WordPress: How to Add a Trailing Slash to the Homepage's Canonical URL

If you’re using the Yoast SEO plugin for WordPress, it will add canonical URL metatags on your WordPress pages. The problem is that, if you WordPress site is in a subdirectory, the plugin might use the wrong canonical URL for the homepage.


In most cases, for WordPress to be served from a subdirectory (like example.com/blog/), it has to sit in a physical subdirectory. The slash on the end of a URL indicates that it’s a physical directory. If you try to leave the trailing slash off, the server will 301 redirect you to the URL with a trailing slash.

The Yoast SEO plugin leaves off the trailing slash on the home page canonical URL if your WP site sits in a directory and has certain permalink settings (which are unrelated to the root URL of the site). That means search engines will list the wrong URL in the SERPs.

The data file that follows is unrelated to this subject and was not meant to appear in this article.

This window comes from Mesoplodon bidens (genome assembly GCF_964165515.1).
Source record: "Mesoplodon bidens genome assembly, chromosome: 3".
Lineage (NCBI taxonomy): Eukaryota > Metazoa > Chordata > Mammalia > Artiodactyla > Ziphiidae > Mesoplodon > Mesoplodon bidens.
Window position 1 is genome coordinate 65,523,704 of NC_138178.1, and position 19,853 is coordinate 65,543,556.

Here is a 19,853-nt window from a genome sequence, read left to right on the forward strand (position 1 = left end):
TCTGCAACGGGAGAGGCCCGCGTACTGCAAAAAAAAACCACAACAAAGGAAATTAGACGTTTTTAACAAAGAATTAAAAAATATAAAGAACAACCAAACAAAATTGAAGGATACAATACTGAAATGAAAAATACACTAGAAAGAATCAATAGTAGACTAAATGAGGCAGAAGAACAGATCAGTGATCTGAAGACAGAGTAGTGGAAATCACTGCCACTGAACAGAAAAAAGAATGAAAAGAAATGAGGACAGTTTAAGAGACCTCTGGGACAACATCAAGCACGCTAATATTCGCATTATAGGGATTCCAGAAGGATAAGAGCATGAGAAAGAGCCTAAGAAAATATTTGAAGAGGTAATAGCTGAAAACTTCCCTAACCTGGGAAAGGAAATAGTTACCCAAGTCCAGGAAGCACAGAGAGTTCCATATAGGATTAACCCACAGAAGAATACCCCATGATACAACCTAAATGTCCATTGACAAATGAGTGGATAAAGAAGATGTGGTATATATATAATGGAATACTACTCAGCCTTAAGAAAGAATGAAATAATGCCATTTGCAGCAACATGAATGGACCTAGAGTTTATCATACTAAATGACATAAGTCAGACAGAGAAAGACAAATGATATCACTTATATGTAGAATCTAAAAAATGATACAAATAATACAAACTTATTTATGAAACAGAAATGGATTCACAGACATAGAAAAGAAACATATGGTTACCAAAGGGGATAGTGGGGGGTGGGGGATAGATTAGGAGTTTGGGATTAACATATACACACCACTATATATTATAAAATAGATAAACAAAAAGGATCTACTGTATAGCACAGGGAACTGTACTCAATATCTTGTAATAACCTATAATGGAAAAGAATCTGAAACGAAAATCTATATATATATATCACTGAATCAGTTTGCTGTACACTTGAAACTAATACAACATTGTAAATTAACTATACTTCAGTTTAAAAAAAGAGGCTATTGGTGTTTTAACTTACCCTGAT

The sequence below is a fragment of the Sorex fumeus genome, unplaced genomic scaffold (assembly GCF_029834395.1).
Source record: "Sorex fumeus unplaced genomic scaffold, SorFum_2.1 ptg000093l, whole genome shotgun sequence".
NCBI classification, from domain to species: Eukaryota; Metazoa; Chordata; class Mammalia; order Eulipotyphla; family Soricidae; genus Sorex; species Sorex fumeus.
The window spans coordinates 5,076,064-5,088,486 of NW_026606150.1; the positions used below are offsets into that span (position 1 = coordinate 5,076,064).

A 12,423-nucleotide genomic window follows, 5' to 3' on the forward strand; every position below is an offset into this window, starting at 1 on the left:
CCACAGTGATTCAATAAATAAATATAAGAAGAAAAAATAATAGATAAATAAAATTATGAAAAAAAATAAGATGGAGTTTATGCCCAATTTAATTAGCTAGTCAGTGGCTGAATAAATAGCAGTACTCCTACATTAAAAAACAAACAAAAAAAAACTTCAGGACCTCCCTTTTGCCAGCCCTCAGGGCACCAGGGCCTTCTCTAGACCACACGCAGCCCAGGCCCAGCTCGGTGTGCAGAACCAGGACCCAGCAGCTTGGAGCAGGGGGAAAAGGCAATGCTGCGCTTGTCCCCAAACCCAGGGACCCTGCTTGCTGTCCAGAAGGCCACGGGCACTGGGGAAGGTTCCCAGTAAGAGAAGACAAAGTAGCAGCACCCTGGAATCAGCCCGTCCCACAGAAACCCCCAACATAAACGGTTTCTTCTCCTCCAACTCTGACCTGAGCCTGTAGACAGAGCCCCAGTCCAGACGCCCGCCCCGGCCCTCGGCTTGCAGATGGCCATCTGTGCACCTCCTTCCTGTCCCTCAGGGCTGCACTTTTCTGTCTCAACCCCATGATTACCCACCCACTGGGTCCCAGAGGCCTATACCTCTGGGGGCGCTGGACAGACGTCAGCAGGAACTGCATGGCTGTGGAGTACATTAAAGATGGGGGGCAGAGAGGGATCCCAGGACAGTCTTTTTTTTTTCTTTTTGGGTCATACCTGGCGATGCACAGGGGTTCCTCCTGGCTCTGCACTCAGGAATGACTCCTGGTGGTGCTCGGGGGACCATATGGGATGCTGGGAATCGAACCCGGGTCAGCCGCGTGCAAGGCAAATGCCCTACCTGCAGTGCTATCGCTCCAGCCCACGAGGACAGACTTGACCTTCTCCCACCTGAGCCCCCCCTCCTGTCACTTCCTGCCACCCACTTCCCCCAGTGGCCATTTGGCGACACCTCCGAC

How to Fix It

If your WordPress’ site’s homepage canonical URL does not have a trailing slash, this code in the theme’s functions.php file should fix it:

function wpseo_canonical_home_url_fix( $canonical_url ) {
      // Add a trailing slash if it's missing in front page
     if ( is_front_page() ){
         return trailingslashit( $canonical_url );
     return $canonical_url;
add_filter( 'wpseo_canonical', 'wpseo_canonical_home_url_fix' );

There is almost never a case where the home page URL of your WordPress site won’t have a trailing slash on it. Sometimes browsers will hide the trailing slash, but it’s still there. If you can’t see it in the browser’s address bar, copy the URL from the browser and paste it in a text editor to see the real URL. Or open the browser console (right-click and “Inspect Element” in Firefox), click on the “console” tab, and type this code to see the page’s real URL:


`window.location.href` in Firefox